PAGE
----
What happens to trees
Trees absorb carbon dioxide (CO₂) from the atmosphere through photosynthesis. They store the carbon and release the oxygen into the atmosphere, then use carbon to make wood. Trees mainly absorb CO₂ during their growth period.
Although the forest seems to be a permanent fixture, each individual tree has a defined lifetime. In Quebec’s forests, 80% of regeneration is natural. The remaining 20% is achieved through reforestation.
Harvesting of trees that have attained their full maturity helps to rejuvenate the forest, and the wood can be used to create useful products. Of course, it is important that the trees be removed in a respectful, environmentally responsible.
Every tree that is harvested has a use, and nothing goes to waste. At the sawmill, the tree is cut up to make planks. The sawdust and shavings produced at this stage are used to create other products, such as wood panels. The wood chips are used to produce pulp and paper. All other by-products are also developed; for example, bark is converted into biomass, which is then used to generate energy.
Wood products are ecological because they are made from a resource that is renewable, biodegradable and recyclable.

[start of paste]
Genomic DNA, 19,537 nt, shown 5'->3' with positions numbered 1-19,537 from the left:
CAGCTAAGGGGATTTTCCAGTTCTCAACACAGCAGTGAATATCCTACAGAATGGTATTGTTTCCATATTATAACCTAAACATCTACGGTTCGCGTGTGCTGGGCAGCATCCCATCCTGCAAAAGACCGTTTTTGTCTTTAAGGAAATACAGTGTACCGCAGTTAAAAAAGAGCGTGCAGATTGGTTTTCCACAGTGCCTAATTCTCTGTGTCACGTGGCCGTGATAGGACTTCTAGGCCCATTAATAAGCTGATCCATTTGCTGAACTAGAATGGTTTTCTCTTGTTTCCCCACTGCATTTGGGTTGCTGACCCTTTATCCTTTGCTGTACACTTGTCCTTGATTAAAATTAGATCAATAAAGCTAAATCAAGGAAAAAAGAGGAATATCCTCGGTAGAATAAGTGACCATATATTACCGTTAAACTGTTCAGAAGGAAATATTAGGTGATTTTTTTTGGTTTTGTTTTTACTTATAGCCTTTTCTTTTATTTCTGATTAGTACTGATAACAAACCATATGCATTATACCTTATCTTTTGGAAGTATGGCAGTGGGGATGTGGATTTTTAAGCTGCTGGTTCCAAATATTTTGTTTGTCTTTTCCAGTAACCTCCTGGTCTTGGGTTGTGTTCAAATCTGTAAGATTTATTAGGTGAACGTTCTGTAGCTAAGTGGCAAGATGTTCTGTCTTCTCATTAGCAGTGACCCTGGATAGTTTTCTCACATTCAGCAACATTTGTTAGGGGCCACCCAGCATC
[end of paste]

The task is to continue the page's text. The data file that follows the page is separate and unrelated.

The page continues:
There are more than 10,000 products and by-products from wood. Thanks to recent innovations, growing numbers of products will be made from renewable resources.
The future is promising for bioproducts such as smart papers, new generations of cardboard, recoverable by-products and green chemistry products.
Wood can have more than one life. Wood products can be salvaged, reused or repurposed without necessarily having to be processed again. On average, 84% of demolition wood processed at sorting centres is recycled. All end-of-life wood by-products can be used as biofuel to produce steam and electricity. All salvaged papers and cardboard can be recycled 5 to 7 times.
At the end of their life, trees die and decompose, releasing all their stored carbon into the atmosphere. But there are other possibilities. If a mature tree is processed into durable materials (houses, floors or furniture) instead, the carbon continues to be stored. And that is positive for the environment.